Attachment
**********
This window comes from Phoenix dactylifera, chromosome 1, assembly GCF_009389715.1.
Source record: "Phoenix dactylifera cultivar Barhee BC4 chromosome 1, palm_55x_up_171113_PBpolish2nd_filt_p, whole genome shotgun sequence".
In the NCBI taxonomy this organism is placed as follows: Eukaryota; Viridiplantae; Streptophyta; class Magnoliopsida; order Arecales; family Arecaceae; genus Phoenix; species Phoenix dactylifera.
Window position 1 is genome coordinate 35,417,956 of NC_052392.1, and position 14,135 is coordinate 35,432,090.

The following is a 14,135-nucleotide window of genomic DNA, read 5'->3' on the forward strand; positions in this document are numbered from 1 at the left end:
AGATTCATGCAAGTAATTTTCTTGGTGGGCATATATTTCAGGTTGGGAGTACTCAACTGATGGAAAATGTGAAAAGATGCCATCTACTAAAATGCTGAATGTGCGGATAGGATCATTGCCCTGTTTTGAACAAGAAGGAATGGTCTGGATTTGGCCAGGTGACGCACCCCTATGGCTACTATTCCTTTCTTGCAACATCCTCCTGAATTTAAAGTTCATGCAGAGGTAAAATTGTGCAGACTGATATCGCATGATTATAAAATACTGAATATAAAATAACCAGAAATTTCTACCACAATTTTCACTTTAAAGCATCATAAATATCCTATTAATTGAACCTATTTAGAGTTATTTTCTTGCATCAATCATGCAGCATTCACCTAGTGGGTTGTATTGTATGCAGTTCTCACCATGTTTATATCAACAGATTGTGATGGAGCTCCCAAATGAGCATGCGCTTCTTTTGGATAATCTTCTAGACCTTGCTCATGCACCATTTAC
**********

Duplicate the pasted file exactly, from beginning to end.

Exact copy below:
This window comes from Phoenix dactylifera, chromosome 1, assembly GCF_009389715.1.
Source record: "Phoenix dactylifera cultivar Barhee BC4 chromosome 1, palm_55x_up_171113_PBpolish2nd_filt_p, whole genome shotgun sequence".
In the NCBI taxonomy this organism is placed as follows: Eukaryota; Viridiplantae; Streptophyta; class Magnoliopsida; order Arecales; family Arecaceae; genus Phoenix; species Phoenix dactylifera.
Window position 1 is genome coordinate 35,417,956 of NC_052392.1, and position 14,135 is coordinate 35,432,090.

The following is a 14,135-nucleotide window of genomic DNA, read 5'->3' on the forward strand; positions in this document are numbered from 1 at the left end:
AGATTCATGCAAGTAATTTTCTTGGTGGGCATATATTTCAGGTTGGGAGTACTCAACTGATGGAAAATGTGAAAAGATGCCATCTACTAAAATGCTGAATGTGCGGATAGGATCATTGCCCTGTTTTGAACAAGAAGGAATGGTCTGGATTTGGCCAGGTGACGCACCCCTATGGCTACTATTCCTTTCTTGCAACATCCTCCTGAATTTAAAGTTCATGCAGAGGTAAAATTGTGCAGACTGATATCGCATGATTATAAAATACTGAATATAAAATAACCAGAAATTTCTACCACAATTTTCACTTTAAAGCATCATAAATATCCTATTAATTGAACCTATTTAGAGTTATTTTCTTGCATCAATCATGCAGCATTCACCTAGTGGGTTGTATTGTATGCAGTTCTCACCATGTTTATATCAACAGATTGTGATGGAGCTCCCAAATGAGCATGCGCTTCTTTTGGATAATCTTCTAGACCTTGCTCATGCACCATTTAC